The nomen was an indication of a super family.  Sometimes the family name was taken from the name of the Family patriarch or founder although other factors, that indicated a common origin, were used as well.  And that matches up very well with the concept of great houses and distributed houses, as found in many PF modules.  In many ways it indicates a broad allegiance, rather than focussed allegiance.  A modern RL example could be Clan Donald.  In game, I hadn’t given that much thought – but I’ll extend that to include philosophies, political movements and racial groupings etc.  So for example Golka, will be the super-clan name for the Dwarves, although required formally, it might well be dropped for common use – For example,  Lutz Golka-Stigmar, is commonly known as   Lutz Stigmar.  Other nomen would be Lebeda, Lodkova, Surtova, Medveyd, Garress, Aldori, leMaistre, Varn and even Rogarvia.  There is still a Baroness Rogarvia-Green, who holds a Viscountcy around Skywatch.

The cognomen, was used to specify which part of that super family they belonged to.   Extending our RL example there were the Macdonalds of Clanranald , MacDonnells of Glengarry, MacDonnells of Antrim, MacDonalds of Largie , MacDonalds of Ardnamurchan, MacDonalds of Keppoch, MacDonalds of Dunnyveg – all part of the larger Clan Donald.  And that works well enough with my double-barrel name system.   I already have leMaistre-Bowe to represent Henry leMaistre’s sister and her family.  His cousin Beatrix, a cleric of Pharasma, might use one of Pharasma’s epithets as her cognomen, and call herself leMaistre-Graves (after The Lady of Graves) or leMaistre-Soul (from Mother of Souls) – ironically both recognised, modern, surnames in their own right.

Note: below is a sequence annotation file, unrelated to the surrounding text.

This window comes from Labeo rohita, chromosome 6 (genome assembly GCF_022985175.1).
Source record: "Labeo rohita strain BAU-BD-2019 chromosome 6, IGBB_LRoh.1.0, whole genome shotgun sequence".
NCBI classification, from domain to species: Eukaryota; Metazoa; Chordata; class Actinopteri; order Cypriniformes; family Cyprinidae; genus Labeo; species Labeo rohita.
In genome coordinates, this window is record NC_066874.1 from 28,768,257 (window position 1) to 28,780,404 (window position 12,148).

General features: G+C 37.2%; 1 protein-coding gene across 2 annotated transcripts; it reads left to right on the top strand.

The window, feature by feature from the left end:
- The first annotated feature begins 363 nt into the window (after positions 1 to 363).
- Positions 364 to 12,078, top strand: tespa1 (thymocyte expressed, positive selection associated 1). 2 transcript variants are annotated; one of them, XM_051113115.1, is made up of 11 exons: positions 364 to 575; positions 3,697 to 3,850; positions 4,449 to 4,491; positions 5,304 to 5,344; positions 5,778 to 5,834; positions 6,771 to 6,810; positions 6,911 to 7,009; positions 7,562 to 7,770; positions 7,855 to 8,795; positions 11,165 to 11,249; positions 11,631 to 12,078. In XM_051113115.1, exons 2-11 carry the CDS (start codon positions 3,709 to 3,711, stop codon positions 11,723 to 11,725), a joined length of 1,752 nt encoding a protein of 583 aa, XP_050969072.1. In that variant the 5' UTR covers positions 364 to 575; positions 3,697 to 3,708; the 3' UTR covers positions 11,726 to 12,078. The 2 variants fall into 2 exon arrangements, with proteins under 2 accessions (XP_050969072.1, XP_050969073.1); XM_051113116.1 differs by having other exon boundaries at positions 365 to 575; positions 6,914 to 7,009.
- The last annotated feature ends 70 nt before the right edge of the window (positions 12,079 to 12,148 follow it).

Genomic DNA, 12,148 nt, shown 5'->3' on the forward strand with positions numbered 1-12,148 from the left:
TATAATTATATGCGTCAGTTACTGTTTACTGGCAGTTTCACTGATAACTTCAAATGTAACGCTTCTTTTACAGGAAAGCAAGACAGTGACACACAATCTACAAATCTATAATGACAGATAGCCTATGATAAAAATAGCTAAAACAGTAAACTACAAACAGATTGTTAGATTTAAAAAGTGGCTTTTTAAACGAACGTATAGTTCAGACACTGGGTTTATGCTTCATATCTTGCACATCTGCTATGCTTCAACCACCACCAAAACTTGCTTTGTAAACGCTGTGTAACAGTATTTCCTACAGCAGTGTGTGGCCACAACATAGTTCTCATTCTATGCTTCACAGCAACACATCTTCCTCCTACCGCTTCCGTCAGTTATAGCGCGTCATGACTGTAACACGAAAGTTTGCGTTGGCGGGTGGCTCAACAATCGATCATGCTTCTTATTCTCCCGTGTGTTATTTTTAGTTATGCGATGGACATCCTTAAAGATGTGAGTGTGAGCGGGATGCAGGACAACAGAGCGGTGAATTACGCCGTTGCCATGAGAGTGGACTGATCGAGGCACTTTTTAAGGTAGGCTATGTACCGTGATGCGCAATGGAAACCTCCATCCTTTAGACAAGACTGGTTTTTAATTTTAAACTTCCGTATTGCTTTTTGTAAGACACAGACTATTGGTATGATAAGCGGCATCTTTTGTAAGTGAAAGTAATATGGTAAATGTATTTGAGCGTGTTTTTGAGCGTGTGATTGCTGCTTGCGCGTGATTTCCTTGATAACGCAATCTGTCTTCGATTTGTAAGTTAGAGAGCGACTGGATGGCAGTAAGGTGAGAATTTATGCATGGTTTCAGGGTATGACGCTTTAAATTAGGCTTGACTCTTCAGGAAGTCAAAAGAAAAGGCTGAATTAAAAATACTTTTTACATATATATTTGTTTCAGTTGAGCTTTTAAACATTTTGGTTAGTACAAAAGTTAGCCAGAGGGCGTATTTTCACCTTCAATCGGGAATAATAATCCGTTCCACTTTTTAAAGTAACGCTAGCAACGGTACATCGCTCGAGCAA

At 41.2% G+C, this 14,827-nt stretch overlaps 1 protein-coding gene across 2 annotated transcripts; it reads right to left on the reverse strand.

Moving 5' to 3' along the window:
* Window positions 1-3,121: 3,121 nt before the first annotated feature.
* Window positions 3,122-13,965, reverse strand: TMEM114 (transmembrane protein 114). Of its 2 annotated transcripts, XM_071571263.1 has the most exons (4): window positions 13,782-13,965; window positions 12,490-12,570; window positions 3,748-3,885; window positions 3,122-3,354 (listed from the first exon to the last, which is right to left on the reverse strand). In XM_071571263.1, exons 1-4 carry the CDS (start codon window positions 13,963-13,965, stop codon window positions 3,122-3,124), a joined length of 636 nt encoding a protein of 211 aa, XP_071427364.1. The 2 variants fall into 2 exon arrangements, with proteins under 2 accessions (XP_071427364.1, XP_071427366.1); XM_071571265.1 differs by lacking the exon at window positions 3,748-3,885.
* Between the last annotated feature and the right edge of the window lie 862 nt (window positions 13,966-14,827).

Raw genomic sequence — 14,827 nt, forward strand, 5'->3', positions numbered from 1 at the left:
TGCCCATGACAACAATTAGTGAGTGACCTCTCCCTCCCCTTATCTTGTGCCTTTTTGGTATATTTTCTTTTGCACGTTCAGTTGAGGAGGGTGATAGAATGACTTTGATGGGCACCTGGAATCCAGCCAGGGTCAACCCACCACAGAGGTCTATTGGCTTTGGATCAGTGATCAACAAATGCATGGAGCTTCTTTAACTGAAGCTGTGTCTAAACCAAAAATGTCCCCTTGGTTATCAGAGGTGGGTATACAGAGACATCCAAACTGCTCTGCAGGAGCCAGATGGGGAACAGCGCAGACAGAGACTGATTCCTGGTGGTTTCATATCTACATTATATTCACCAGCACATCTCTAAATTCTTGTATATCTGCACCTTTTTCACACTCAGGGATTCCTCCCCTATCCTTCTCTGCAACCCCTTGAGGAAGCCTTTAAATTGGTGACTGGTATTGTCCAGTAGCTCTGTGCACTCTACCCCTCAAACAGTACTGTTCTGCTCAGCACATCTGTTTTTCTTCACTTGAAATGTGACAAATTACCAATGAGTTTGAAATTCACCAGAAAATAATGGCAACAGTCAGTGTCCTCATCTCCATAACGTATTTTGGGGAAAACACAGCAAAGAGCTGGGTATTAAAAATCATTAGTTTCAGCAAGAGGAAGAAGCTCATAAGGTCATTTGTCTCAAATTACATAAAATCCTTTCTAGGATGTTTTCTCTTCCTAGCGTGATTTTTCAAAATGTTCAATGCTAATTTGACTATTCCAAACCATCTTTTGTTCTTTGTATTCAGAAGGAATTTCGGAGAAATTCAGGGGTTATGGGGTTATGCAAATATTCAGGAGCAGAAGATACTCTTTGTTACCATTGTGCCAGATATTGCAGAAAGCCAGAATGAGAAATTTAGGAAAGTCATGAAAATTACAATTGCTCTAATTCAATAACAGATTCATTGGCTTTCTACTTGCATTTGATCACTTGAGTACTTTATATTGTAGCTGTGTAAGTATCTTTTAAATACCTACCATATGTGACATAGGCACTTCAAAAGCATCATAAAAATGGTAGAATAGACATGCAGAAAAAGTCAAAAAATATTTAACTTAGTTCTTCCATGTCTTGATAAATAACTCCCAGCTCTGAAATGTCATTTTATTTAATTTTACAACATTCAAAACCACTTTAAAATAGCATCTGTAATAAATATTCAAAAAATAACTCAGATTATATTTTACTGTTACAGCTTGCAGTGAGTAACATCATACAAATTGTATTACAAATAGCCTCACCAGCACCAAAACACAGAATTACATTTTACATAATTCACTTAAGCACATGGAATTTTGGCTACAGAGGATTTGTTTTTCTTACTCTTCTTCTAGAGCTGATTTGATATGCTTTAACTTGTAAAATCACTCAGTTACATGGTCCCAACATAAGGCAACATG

Interestingly, under the roman system an individual could change both their Nomen and/or Cognomen.  For example, many emperors were ‘adopted’ by their predecessor and changed their names to recognise that fact.  The same is true for adopted plebeians (commoners), freed slaves and some servants.  I will keep that concept, if you want to change from being a Lebeda-Smith to being Aldori-Smith   that is fine  (assuming you have the approval of the Aldori first)

At various stages of the Roman Empire different parts of the tria nomina were most important – and at one stage individuals were known by an agnomen, or nickname, rather than any section of their formal name!  And that works too.  If you want to be known for a specific feature, event or achievement –   just add it as an extra word to you full formal name,  and tell people it is your name.  For those of you who wonder, Bigjob’s name is a nickname –  and no, he isn’t going to tell you his full formal name.  Just in case you laugh, and he has to hurt you!

The Romans had Plebeian and Patrician families, with some evidence of major and minor patrician families –  the rule system I use has Royal, Noble and Aristocrat  as patrician equivalents.  I think that works well enough, that I am not going to change it – the split makes sense when people see it, and three stages is  good for progression purposes.   It makes an extra challenge for some players –  can they form a  aristocratic ‘house’ and  advance it all the way to Royal Status?

If you are interested – https://en.wikipedia.org/wiki/Roman_naming_conventions

Posted in World Building.